Over the past four months, Americans have seen Wall Street speed to the edge of collapse, beg the government for a bailout, spend the money in ways that are completely unclear, and lay the groundwork for another round of federal spending.
Both inside and outside of the Capitol, the general feeling about the bailout has been that it was repulsive, but necessary; after all, as much as it might be fun to nail overpaid CEOs to the wall, nobody really wanted a reprise of the Great Depression.
On Wednesday, however, it came to light that Wall Street paid out roughly $18.4 billion in bonuses last year. While a 44% drop from the previous year, 2008 still goes on record as the 6th highest bonus year in history. Worse yet, many of the companies that lavishly rewarded their workers were the same ones that reported massive losses and pestered the government for the infamous $700 billion bailout.
The idea behind Wall Street's end-of-year bonuses is pretty sound: essentially, financial-sector employees who generate huge amounts of money for their companies are rewarded with a nice chunk of cash. In a perfect world, this system would result in highly-motivated workers who would develop innovative, brilliant ways to make money. In reality, it has resulted in highly-motivated workers finding underhanded ways to create short-term profits at the expense of long-term stability. In other words, a large part of the current economic crisis can be laid at the doorstep of Wall Street wizards who over-leveraged their companies to buy risky securities in the hopes of picking up huge bonuses. Ultimately, they didn't create lasting value; rather, they laid the groundwork for an inevitable collapse.
The funny thing is, even in the absence of any actual profit, the bonuses are still coming. In 2006, when massive deals were generating massive profits, it made sense that bonuses would hit their peak, topping the $35 billion mark. In 2008, however, when some of the country's most venerable financial institutions folded or had to go begging for lifeline, it's hard to understand how Wall Street could justify giving its employees $18.4 billion in bonuses. The figure becomes even more disturbing when one considers that many of these bonuses may be funded with bailout money from the federal government.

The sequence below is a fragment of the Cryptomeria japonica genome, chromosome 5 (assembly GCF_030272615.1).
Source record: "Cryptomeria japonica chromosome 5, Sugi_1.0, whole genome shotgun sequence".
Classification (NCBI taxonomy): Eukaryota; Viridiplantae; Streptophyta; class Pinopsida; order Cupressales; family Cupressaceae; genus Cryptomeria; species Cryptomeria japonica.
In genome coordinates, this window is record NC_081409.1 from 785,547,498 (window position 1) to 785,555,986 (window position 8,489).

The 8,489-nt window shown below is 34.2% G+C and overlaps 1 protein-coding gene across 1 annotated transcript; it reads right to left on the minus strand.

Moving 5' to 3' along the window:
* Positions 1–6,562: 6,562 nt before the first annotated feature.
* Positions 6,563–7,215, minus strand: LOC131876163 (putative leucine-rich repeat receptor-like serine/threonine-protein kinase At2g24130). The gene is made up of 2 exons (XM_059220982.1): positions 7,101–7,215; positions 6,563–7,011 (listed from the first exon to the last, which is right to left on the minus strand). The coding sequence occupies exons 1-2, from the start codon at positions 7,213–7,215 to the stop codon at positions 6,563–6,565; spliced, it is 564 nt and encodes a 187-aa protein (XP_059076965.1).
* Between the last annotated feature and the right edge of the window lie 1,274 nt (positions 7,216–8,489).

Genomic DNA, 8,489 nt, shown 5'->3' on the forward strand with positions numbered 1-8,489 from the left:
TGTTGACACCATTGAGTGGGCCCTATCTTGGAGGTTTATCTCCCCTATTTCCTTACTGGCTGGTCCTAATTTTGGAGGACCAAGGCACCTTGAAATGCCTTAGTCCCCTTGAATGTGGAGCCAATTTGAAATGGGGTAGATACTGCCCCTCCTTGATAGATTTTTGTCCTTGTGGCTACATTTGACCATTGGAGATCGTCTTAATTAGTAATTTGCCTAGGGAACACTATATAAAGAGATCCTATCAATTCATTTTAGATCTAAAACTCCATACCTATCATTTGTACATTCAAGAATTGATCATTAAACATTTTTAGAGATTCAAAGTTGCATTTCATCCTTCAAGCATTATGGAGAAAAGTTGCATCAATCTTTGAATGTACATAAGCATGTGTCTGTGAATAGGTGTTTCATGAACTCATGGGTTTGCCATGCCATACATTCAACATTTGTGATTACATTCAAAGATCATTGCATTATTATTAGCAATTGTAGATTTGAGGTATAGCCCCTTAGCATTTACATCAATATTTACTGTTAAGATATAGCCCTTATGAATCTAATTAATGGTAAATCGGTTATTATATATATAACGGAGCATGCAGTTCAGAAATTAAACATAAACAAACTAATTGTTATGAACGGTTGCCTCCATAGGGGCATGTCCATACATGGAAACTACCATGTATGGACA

As with so many other recent disasters, the poster boy for undeserved bonuses may well be Merrill Lynch's John Thain. Thain's shortsighted, incredibly expensive redecoration of his office is already well known, as is the tale of his attempt to grab a $10 million (down from his original demand of $40 million) bonus. However, what is less known is that, in the weeks before Merrill Lynch was taken over by Bank of America, Thain paid out an estimated $3-4 billion in bonuses to the company's top execs. These bonuses went out about a month ahead of schedule; some observers have argued that Thain accelerated the timetable in an attempt to scam Bank of America, which took control of the company on January 1.
Adrianna Huffington recently compared Wall Street to Marie Antoinette, noting the financial service industry's seeming inability to recognize that the last quarter of 2008 was a complete game-changer. While America's new President has talked about a new era of responsibility, and while millions of Americans are scrambling to make ends meet, Wall Street is still loudly proclaiming that huge bonuses are necessary to attract the top financial talent and fuel America's economy. Frankly, if the past few months is a measure of what $18.4 billion buys us, I don't want to give them another penny!
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